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Mainichi Q&A with teen climate change activist Greta Thunberg

Climate activist Greta Thunberg is seen outside the Swedish parliament in Stockholm, on May 17, 2019. (Mainichi/Kosuke Hatta)

STOCKHOLM -- The following is the text of an interview by the Mainichi Shimbun's Kosuke Hatta with 16-year-old Swedish climate change activist Greta Thunberg, who has become the face of school walkouts worldwide to pressure governments to combat greenhouse gas emissions. It has been edited for length and clarity.

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Mainichi: Japan is still relying on coal-fired plants for more than 30% of its total electricity. It is also about to build more new coal-fired plants that any other nation, and is looking to export the plants overseas. What is your view of this?

Greta Thunberg: Of course it's horrible. I wouldn't have expected anything better because it's just like everywhere else. No one is doing basically anything. They say that they are doing things and yet they're expanding coal mines, coal power plants or airports or things like that. So something big needs to happen. We're still on the wrong path. We need to change direction.

M: Japan will host the Group of 20 summit in late June. Japanese Prime Minister Shinzo Abe says he wants to play a leadership role on combating climate change at the summit. What do you say to him?

GT: Basically every world leader is like that. They say, "We are going to make this better," or "We are going to do everything we can and we're going to be the leading country." And yet they expand coal power plants and so on. They say one thing and then do another complete opposite thing. That is very dangerous because it's very misleading. We need to realize the full consequences of the climate crisis and we need to realize what has to be done, how much the emissions need to be reduced, and so on.

M: What is read climate change leadership?

GT: I think you have to practice what you preach. In Sweden, we say, "We are so good with combating climate change and we are so environmentally friendly," and so on. But Sweden has one of the world's top 10 ecological footprints per capita, according to WWF (Word Wildlife Fund). It's complete opposite of what we say. So I think leadership is to lead by example.

M: Regarding the global school strike on March 15 this year, there were only about 200 participants in Japan. That's relatively small compared to the numbers in European countries. So do you have any message to Japan's youth?

GT: I have the same message for them as I do for everyone else, because this is a global problem and we all have a responsibility to do something. As young people, our future is being taking away from us and I think we should get angry, and transform that anger into action. We must help keep the older generations accountable for what they have done and keep doing to us. And we need to realize what is actually at stake.

M: I believe Japanese students are concerned for their future, but are hesitant to walk out of school. So do you have an alternative to striking?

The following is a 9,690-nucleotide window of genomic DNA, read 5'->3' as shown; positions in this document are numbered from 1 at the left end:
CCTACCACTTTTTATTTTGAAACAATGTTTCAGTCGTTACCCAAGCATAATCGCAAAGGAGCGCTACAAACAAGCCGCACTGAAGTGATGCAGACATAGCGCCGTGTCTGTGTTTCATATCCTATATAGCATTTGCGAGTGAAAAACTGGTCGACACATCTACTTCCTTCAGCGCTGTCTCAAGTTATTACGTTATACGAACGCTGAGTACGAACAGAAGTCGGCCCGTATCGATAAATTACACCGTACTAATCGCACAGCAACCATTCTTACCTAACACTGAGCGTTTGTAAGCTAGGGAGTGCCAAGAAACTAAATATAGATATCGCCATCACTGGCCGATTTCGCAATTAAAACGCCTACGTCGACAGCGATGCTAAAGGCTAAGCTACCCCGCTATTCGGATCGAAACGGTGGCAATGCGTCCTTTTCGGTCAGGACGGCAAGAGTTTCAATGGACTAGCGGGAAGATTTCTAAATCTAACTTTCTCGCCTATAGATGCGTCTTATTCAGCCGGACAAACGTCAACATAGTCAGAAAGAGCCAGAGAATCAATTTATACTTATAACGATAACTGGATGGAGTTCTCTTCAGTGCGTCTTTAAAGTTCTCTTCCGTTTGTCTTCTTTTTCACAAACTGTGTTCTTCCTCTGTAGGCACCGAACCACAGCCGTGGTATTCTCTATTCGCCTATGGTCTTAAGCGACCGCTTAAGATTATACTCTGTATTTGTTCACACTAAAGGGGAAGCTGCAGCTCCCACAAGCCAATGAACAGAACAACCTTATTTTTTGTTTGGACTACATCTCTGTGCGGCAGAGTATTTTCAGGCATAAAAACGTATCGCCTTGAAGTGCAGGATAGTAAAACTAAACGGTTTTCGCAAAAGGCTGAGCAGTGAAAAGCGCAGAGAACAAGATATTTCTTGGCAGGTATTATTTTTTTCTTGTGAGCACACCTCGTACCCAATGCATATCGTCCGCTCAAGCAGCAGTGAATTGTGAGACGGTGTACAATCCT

GT: There are many, many things you can do. You don't have to do a school strike. For instance, you can march, you can create organizations, you can create petitions. Vote if you can, and try to put pressure on business leaders and politicians so that they will do something. Also, there are many changes you can make in your everyday life.

M: What kind of concrete climate action is needed on the individual level?

GT: There are many scientific studies on what are the most efficient ways you can make changes. I don't have the education to speak out about that myself. But I think that as an individual, the most important thing you can do right now is to read about the climate crisis and try to understand what it actually means, because then you understand what you can do yourself. And also to spread that information, talk to people about it, and to put pressure on people in power. We need to go through democracy, put pressure on corporations and states.

M: You have described yourself as an invisible girl. Has that changed?

GT: Not in school but here, definitely yes. I never used to speak and I don't think people were interested in hearing my opinion. Now I am speaking to the whole world and to everyone. Privately I'm still very shy. I never make small talk or just talk because I want to. I do it because I have to.

I've been diagnosed with Asperger's syndrome, which makes me think a bit differently. I don't like socializing and I have special interests which I get very focused on. And so I was able to really focus on this issue and to read for hours and hours because I had an interest in it, and that wouldn't have been possible if I'd been "normal."

M: A few people have said there must be someone behind your campaign. How do you react to them?

GT: It's pretty sad that people spend their time trying to make up rumors and spreading hate. I can't really do anything about it, and I knew that when I started. I think that these rumors show that this movement is actually having an impact, and some people feel threatened by this. So it's also a good thing.

M: Are you optimistic for the future?

GT: I get asked that sometimes, and I don't really know how to answer that because I am neither an optimist nor a pessimist. I'm a realist. I think if we make the changes required, then yes, we should be hopeful, but if we don't, then no. We need to earn that hope. The science says it is still possible to stay below a 1.5-degree (Celsius) global temperature rise. So we should take that opportunity to actually do something.

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